JAN 14, 2018 06:52 PM PST

NASA's Flying Observatory Helps Researchers Study the LMC's Tarantula Nebula

WRITTEN BY: Anthony Bouchard

Astronomers admit that we still have much to learn about stellar development; namely the stages of a star’s life between birth and death. But to learn more, they spend oodles of time peering into the sky at distant stellar systems.

Star-forming regions of the universe, like the Tarantula Nebula inside of the Large Magellanic Cloud (LMC), are ideal study candidates for providing clues about a star’s early moments. Fortunately, NASA’s Stratospheric Observatory for Infrared Astronomy (SOFIA) happens to be an excellent fit for making such observations.

Here we can see the Tarantula Nebula, a part of the LMC where star formation is booming.

Image Credit: Pixabay

In case you’re unfamiliar with SOFIA, it’s mainly a high-flying airplane with a 2.5-meter reflecting telescope onboard that sports mid-infrared capabilities.

SOFIA’s high altitude gives astronomers incentive to study distant objects in space more clearly than they could from the Earth’s surface, and researchers from the Minnesota Institute for Astrophysics took advantage of this capability to study star formation inside of the LMC's Tarantula Nebula.

The Large Magellanic Cloud has always been an interesting and excellent laboratory for massive star formation,” explained lead researcher Michael Gordon.

“The chemical properties of star-forming regions in the LMC are significantly different than in the Milky Way, which means the stars forming there potentially mirror the conditions of star formation in dwarf galaxies at earlier times in the universe.”

Related: Is this our first look at a failed supernova?

Gordon and his team have used a bevy of different observatories to study the LMC over the years, including the Herschel Space Observatory, Hubble Space Telescope, and Spitzer Space Telescope. SOFIA adds to the data, painting a more vivid picture of the LMC in a different light.

"We want to combine as many observations as we can from the optical…to get as broad a picture as possible," Gordon continued. "No previous researchers have used FORCAST’s wavelength range to effectively study massive star formations. We needed SOFIA to fill in the 20- to 40-micron gap to give us the whole picture of what’s taking place."

Related: TRAPPIST-1 is older than originally thought

The team hasn’t uncovered any critical details about their observations just yet, but research of this nature could potentially illuminate essential aspects previously overlooked by earlier studies. It should be interesting to see what they find when the time comes.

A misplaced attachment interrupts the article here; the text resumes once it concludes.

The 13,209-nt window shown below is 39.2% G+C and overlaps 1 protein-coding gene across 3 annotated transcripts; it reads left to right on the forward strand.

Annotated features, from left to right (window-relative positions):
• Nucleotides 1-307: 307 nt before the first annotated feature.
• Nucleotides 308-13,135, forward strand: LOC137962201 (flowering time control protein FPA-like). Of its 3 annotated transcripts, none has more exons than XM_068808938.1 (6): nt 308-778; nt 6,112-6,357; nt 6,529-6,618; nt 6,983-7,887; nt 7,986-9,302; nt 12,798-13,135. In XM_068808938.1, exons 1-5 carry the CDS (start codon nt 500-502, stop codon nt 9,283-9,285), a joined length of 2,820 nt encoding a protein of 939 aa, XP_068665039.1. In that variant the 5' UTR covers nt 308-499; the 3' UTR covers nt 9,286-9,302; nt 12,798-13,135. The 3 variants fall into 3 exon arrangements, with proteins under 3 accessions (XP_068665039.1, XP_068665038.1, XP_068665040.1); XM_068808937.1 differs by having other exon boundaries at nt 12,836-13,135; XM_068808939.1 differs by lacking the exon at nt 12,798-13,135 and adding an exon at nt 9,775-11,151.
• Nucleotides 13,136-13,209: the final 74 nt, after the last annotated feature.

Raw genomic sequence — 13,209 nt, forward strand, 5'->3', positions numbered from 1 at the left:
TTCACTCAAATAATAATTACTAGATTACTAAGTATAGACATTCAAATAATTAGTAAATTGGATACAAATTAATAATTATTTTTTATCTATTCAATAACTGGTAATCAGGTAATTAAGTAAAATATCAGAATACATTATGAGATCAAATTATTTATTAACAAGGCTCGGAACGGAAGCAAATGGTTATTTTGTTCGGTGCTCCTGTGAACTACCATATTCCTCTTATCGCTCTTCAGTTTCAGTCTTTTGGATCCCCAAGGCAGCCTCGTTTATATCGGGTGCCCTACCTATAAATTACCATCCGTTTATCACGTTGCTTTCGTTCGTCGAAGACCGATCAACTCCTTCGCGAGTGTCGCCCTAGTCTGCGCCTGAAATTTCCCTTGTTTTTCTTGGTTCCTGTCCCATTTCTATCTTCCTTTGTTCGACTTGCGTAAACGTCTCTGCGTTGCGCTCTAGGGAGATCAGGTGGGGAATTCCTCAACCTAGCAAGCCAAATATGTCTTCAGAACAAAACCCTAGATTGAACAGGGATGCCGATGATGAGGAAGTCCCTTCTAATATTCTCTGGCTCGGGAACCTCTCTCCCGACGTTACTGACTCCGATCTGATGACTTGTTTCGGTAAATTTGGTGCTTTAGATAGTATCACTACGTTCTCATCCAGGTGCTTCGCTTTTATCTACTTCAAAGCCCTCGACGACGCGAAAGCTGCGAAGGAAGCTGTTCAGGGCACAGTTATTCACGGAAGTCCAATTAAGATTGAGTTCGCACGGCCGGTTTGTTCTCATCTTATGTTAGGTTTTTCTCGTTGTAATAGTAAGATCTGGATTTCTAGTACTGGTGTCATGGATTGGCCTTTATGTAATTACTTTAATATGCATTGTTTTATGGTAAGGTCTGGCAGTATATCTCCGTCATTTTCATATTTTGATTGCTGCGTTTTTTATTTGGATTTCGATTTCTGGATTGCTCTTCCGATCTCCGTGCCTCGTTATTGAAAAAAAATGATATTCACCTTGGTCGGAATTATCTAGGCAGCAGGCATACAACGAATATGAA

Source: NASA

About the Author
  • Fascinated by scientific discoveries and media, Anthony found his way here at LabRoots, where he would be able to dabble in the two. Anthony is a technology junkie that has vast experience in computer systems and automobile mechanics, as opposite as those sound.
You May Also Like
DEC 15, 2019
Space & Astronomy
DEC 15, 2019
When Can We Expect Another Nearby Supernova?
Once most stars reach the end of their life cycle, they’ll explode with a gleaming white-hot intensity, an event that’s often referred to by as...
DEC 15, 2019
Space & Astronomy
DEC 15, 2019
Martian Helicopter Attached to the Mars 2020 Rover Chassis
It seems like this past week was a particularly productive one for the team over at NASA. Not only were the two halves of the James Webb Space Telescope (J...
DEC 15, 2019
Space & Astronomy
DEC 15, 2019
The Moon is Shrinking, and Here's Why
When the Moon was conceived during the formation of the solar system, it was comprised of incredibly hot material. Years’ worth of space rock impacts...
DEC 15, 2019
Space & Astronomy
DEC 15, 2019
Here's What We Know So Far About Titan's Liquid Methane Oceans
Titan is perhaps one of the most captivating moons orbiting Saturn today; so much so that astronomers spent a lot of time studying it when the Cassini miss...
DEC 15, 2019
Space & Astronomy
DEC 15, 2019
How Much Do You Know About Triton?
Far beyond the reach of the terrestrial and gas giant planets in our solar system exists an entirely different class of world known as ice giants. Uranus a...
DEC 15, 2019
Space & Astronomy
DEC 15, 2019
Will ISRO Succeed At Building its Own Space Station?
When hearing the words “space station,” the International Space Station probably comes to mind; but the International Space Station wasn’...
Loading Comments...